11.9.01

Archive for the ‘Torture’ Category

54 Countries Helped CIA after 9/11, Report Says

In 9/11 News, Civil Liberties, Rendition, Secret Prisons, Torture on February 6, 2013 at 8:37 am

According to a report:

February 4, 2013

WASHINGTON — Some 54 countries helped facilitate the Central Intelligence Agency’s secret detention, rendition and interrogation program in the years after the Sept. 11, 2001, terrorist attacks, according to a new human rights report that documents broad international involvement in the American campaign against Al Qaeda.

The report, to be made public Tuesday by the Open Society Justice Initiative, a rights advocacy group, is the most detailed external account of other countries’ assistance to the United States, including things like permitting the C.I.A. to run secret interrogation prisons on their soil and allowing the agency to use their airports for refueling while moving prisoners around the world.

The report identifies 136 people who had been held or transferred by the C.I.A., the largest list compiled to date, and describes what is known about when and where they were held. It adds new detail to what is known about the handling of both dedicated Qaeda operatives and innocent people caught up by accident in the global machinery of counterterrorism.

Some of the harsh interrogation methods the C.I.A. used on prisoners under President George W. Bush have been widely denounced as torture, including by President Obama, who banned such techniques. In addition, some prisoners subjected to extraordinary rendition — transferred from one country to another without any legal process — were sent to countries where torture is standard practice.

Such operations remain the subject of fierce debate, with former Bush administration officials asserting that they were necessary to keep the country safe and critics saying the brutal interrogation techniques were illegal and ineffective. The debate has been renewed most recently with the release of the movie “Zero Dark Thirty,” which portrays the use of torture in the hunt for Osama bin Laden, though intelligence officials deny that was the case.

When he took office in 2009, Mr. Obama rejected calls for a national commission to investigate such practices, saying he wanted to look forward and not back. The Senate Intelligence Committee recently completed a 6,000-page study of the C.I.A. detention and interrogation program, but it remains classified, and it is uncertain whether and when it might be even partially released.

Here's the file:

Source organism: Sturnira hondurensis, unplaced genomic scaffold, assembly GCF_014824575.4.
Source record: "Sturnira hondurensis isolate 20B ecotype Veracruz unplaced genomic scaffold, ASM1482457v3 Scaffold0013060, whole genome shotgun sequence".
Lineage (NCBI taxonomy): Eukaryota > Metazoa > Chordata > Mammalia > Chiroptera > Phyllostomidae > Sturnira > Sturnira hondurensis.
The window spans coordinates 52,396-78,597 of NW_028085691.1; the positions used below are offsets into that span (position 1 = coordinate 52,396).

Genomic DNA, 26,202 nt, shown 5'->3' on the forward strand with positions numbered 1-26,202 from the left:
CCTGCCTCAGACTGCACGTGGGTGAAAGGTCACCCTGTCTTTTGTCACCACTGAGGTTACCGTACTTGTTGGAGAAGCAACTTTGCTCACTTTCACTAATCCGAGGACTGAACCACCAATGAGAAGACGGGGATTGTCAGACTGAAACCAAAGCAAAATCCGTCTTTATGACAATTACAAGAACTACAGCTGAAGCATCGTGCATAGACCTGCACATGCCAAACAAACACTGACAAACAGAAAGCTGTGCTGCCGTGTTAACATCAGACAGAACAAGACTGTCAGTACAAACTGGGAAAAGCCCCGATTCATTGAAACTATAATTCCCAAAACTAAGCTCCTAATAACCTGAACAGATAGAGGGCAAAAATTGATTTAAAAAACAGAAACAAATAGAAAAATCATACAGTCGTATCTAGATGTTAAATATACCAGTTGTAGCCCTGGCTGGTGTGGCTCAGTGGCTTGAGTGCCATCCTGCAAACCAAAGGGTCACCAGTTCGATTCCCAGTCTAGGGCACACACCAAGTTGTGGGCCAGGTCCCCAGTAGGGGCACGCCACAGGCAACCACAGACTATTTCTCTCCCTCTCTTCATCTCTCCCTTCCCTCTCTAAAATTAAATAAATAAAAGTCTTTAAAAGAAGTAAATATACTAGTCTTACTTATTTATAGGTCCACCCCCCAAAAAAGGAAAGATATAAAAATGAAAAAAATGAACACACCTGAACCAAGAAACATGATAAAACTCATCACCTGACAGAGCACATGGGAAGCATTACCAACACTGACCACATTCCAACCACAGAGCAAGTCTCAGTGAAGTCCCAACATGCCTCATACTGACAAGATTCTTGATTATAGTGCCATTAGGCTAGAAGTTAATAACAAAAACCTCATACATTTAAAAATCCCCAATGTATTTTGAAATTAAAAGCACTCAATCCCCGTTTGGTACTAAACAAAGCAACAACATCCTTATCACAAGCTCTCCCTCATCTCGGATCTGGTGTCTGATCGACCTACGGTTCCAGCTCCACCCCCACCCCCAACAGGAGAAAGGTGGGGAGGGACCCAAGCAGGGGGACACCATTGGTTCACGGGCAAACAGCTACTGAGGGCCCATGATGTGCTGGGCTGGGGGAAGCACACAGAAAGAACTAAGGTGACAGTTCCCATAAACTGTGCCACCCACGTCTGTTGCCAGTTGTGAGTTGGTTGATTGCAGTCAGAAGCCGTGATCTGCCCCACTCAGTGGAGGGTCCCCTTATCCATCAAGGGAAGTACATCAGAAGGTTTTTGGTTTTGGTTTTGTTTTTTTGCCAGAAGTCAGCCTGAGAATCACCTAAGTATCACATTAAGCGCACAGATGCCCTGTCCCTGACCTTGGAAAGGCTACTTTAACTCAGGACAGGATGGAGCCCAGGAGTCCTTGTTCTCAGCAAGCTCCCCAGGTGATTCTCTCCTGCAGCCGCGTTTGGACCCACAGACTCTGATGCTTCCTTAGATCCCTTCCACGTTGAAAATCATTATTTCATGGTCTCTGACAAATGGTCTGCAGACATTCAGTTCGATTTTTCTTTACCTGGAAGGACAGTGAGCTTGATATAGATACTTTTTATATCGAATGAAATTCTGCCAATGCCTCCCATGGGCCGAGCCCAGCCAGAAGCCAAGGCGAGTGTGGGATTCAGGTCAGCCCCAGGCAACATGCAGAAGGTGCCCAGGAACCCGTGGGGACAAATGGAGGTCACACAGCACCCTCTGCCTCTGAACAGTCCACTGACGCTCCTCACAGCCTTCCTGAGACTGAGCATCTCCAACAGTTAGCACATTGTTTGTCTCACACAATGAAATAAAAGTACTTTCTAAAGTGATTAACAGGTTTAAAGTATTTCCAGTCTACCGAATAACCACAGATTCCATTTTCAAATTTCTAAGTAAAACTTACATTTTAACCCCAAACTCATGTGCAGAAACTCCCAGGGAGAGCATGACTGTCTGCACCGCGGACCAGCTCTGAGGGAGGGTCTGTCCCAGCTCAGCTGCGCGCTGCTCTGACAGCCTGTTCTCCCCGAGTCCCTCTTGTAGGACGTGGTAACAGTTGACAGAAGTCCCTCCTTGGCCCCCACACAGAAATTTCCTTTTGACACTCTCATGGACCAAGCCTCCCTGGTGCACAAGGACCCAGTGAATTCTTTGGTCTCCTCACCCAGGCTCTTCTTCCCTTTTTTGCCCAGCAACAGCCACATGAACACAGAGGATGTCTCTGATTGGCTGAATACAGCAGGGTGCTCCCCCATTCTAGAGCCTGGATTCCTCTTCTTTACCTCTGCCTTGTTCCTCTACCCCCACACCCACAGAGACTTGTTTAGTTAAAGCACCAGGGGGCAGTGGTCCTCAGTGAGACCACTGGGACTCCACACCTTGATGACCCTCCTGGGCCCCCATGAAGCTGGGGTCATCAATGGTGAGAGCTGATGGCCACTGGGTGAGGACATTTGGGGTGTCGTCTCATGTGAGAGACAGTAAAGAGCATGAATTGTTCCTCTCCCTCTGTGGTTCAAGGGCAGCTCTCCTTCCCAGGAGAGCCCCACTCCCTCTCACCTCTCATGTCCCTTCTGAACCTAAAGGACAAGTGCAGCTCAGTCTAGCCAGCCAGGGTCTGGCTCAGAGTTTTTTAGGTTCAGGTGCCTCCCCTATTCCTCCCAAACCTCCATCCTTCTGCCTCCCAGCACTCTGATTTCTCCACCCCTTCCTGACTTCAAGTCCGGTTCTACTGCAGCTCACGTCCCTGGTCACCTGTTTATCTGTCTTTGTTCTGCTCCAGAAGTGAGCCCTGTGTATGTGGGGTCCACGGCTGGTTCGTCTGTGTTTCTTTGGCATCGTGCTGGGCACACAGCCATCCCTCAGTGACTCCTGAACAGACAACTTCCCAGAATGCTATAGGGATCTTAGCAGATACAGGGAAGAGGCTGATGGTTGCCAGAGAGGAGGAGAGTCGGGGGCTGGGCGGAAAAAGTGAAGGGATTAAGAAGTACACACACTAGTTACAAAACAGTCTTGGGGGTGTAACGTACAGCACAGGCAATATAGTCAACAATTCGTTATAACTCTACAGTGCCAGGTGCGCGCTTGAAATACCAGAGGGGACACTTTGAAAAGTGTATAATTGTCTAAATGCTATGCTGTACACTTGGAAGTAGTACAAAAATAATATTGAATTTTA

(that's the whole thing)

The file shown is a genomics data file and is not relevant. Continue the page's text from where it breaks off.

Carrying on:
Amrit Singh, the author of the Open Society report, “Globalizing Torture,” said she had found evidence that 25 countries in Europe, 14 in Asia and 13 in Africa lent some sort of assistance to the C.I.A., in addition to Canada and Australia. They include Thailand, Romania, Poland and Lithuania, where prisoners were held, but also Denmark, which facilitated C.I.A. air operations, and Gambia, which arrested and turned over a prisoner to the agency.

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New Leak Sheds Light on Gitmo

In Civil Liberties, Guantanamo Bay, Muslims and Arabs after 9/11, Rendition, Torture on April 25, 2011 at 2:02 pm

A new leak provided to the NYTimes provides new details on Gitmo operations:

WASHINGTON — A trove of more than 700 classified military documents provides new and detailed accounts of the men who have done time at the Guantánamo Bayprison in Cuba, and offers new insight into the evidence against the 172 men still locked up there.

Military intelligence officials, in assessments of detainees written between February 2002 and January 2009, evaluated their histories and provided glimpses of the tensions between captors and captives. What began as a jury-rigged experiment after the 2001 terrorist attacks now seems like an enduring American institution, and the leaked files show why, by laying bare the patchwork and contradictory evidence that in many cases would never have stood up in criminal court or a military tribunal.

The documents meticulously record the detainees’ “pocket litter” when they were captured: a bus ticket to Kabul, a fake passport and forged student ID, a restaurant receipt, even a poem. They list the prisoners’ illnesses — hepatitis, gout, tuberculosis, depression. They note their serial interrogations, enumerating — even after six or more years of relentless questioning — remaining “areas of potential exploitation.” They describe inmates’ infractions — punching guards, tearing apart shower shoes, shouting across cellblocks. And, as analysts try to bolster the case for continued incarceration, they record years of detainees’ comments about one another.

The secret documents, made available to The New York Times and several other news organizations, reveal that most of the 172 remaining prisoners have been rated as a “high risk” of posing a threat to the United States and its allies if released without adequate rehabilitation and supervision. But they also show that an even larger number of the prisoners who have left Cuba — about a third of the 600 already transferred to other countries — were also designated “high risk” before they were freed or passed to the custody of other governments.

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The Torture of Maher Arar

In Civil Liberties, Rendition, Torture on January 10, 2010 at 9:32 pm

From the New York Review of Books:

In the fall of 2002, Maher Arar, a Canadian citizen on his way home from Tunisia, was pulled out of line by US officials while changing planes at New York’s John F. Kennedy Airport. He was locked up for twelve days, much of that time incommunicado, and harshly interrogated. When he was finally allowed to make a phone call, after a week in captivity, he called his mother in Canada, who found him a lawyer.

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Cheney, Once Again, Defends CIA Harsh Interrogation Techniques